Hunting can be a great tool for a leadership development program for kids. Hunting is authentic, builds relationships, and teaches character traits like patience, discipline, respect, and self control. Hunting is not for adults only. Hunting provides a hands-on, active learning environment where mature children can participate and develop leadership skills they can use as adults.
Don’t be frightened by firearms. Have a deep respect of them; they are weapons. Be knowledgeable about them and learn to operate them safely. How you handle a firearm that can change a life forever is probably how you also handle power in other areas of your life. How do you handle power at work? at home? in public? Do you misuse power at the expense of others? Don’t find out how to respect power as an adult. Teaching respect for life and how to handle a weapon in a mature way sets a foundation to how one should also handle power in other areas life. Use this opportunity at an age appropriate level with your kids to teach them these basic life skills of patience, discipline, respect, and self control. If they learn to operate a firearm with these elements, they will have them in their leadership toolbox for the future.
I want to highlight a few ways to integrate hunting into a leadership development program for kids. My children are too young to handle firearms themselves. But that doesn’t mean I can’t start to develop a passion for hunting and a respect for guns. Regardless of your children’s ages, make sure the experience is interactive and let them drive some of the agenda. My son was just telling me how much fun he had over a year ago when a pheasant ran into some grass and we had to kick around to find it. Play is very important to kids. His favorite part of the day was watching a bird run into some grass and he got to chase it. That is ok. It is how he identified his role in the event. He is taking ownership by doing this and as he grows more, more responsibility can be given to him. Take these moments to teach them respect for adults, for nature, and for themselves.
Parent’s, don’t forget what the goal is. When you raise children, you are raising leaders. While not every child will grow up to be an executive (this isn’t the goal anyway), every child will grow up to lead in at least some areas of their lives. We can expect to get out of our children what we put in. That’s why we owe them every opportunity to drive their development in the best way we can.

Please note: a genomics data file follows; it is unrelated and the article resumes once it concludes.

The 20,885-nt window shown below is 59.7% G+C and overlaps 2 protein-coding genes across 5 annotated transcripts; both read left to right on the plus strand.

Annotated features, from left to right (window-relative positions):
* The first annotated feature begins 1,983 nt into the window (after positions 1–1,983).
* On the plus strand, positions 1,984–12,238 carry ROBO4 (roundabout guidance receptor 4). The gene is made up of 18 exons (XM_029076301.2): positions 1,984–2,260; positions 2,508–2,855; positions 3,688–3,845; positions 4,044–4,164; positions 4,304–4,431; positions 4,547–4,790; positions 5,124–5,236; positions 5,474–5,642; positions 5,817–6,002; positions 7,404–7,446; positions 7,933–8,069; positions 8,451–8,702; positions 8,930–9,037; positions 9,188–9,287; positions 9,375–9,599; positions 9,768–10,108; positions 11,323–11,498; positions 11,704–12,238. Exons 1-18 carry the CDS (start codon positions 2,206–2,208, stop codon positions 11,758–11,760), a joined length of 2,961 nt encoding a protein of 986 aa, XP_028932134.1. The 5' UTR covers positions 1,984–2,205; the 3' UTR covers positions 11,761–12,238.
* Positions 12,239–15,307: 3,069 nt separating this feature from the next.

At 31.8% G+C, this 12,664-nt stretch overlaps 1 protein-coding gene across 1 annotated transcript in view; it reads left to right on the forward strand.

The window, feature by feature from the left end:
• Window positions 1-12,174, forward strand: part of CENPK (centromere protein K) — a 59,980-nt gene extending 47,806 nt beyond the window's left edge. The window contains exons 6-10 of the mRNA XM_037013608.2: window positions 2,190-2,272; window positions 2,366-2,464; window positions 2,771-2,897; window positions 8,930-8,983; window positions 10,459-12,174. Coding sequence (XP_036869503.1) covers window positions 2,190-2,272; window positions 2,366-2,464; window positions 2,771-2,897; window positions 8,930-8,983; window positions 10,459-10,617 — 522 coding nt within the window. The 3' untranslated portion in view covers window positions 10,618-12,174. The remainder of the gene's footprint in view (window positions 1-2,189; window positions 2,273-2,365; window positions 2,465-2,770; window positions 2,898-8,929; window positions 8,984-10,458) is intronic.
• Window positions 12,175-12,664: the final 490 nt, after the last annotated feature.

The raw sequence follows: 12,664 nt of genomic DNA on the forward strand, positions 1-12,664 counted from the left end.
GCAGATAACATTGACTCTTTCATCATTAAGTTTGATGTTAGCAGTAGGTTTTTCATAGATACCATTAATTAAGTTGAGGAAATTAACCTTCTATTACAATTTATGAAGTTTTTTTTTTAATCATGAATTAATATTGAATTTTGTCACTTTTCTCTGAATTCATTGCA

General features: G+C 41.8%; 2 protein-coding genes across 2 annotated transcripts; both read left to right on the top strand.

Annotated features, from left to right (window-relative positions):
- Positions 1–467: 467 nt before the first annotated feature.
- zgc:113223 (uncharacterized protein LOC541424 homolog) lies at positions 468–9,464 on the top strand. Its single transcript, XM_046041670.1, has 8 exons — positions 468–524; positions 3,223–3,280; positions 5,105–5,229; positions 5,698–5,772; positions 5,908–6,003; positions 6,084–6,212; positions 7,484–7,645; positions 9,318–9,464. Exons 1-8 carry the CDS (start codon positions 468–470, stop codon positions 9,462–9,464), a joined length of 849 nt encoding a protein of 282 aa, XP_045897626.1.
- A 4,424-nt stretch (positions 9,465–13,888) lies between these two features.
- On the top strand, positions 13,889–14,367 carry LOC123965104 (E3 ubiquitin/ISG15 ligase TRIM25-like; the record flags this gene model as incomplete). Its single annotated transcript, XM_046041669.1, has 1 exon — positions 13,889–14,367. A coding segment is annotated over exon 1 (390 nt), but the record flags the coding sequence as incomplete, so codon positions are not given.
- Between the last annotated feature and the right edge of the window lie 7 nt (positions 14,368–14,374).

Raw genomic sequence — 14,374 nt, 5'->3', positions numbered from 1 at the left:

Hunting with your kids is one of those special activities that only we as parents can do. It needs to be one on one, and it won’t and can’t be taught by anyone else but us. There is no alternative leadership development program for kids where you can play, bond, and work so closely.
Let your kids play. Then develop that play into effective hunting. Gradually give them the tools to make the hunting decisions and soon you will have just taught them how to handle themselves leading a group (a group with deadly weapons none the less – make sure to keep it age and maturity appropriate too) and you taught yourself how to pass the baton.
When your children are young, talk about what you will be doing with them before hand. It is essential for children to be confident that you, as their parent will provide a safe place for them. This will also model how they should lead in the future.
Regardless of their age, I always start with gun safety. You can’t cover this too many times. I will let my kids touch the guns (unloaded and following all the gun-safety rules of course). Then I introduce other new things in a safe, controlled environment. For example, I let the kids play with the dogs before hand. Once the hunt begins, those dogs change from playmate to hunter. Use this as a learning example for your kids so they understand that the dog is not there to play with him or her while you are out in the field. It teaches about boundaries, roles and teamwork.
Game farms are a way to guarantee some action when hunting with kids. There are two great ways to ruin this opportunity. The worst thing to do is to make a bunch of rules that make this an adult only event with kids that are tagging along. The other way is to put in a bunch of work and see nothing. Game farms allow for a little bit of play, and an almost guaranteed sighting of birds.
Hunting is a values-based sport. Be purposeful about it. Make sure your time with your children is well spent. Simply bonding with your children is one of the greatest leadership gifts you can offer them. But hunting is more than just bonding. It’s about developing value systems. Time hunting is an opportunity to build your relationships and teach about the deeper things in life. Kids suck up everything you tell them when they are young and they know you are giving them special attention and time. This is something you can’t fake.
Take time out to do some teaching. The outdoors provides a plethora of learning opportunities. Whatever the outdoors offers you, use it to teach. It may be as simple as weather and wildlife, or it might just be an opportunity to talk about the deeper things in life. Awesome things in nature reflect the awesomeness of our God, for it is His creation.
Keep the day fun but remember your goal: To develop your children into leaders. I have a masters degree in Organizational Leadership and in my opinion, the best leadership development programs for kids have parents at their core. You want your kids to be authentic, affective adults. Start by building authentic relationships with them as children.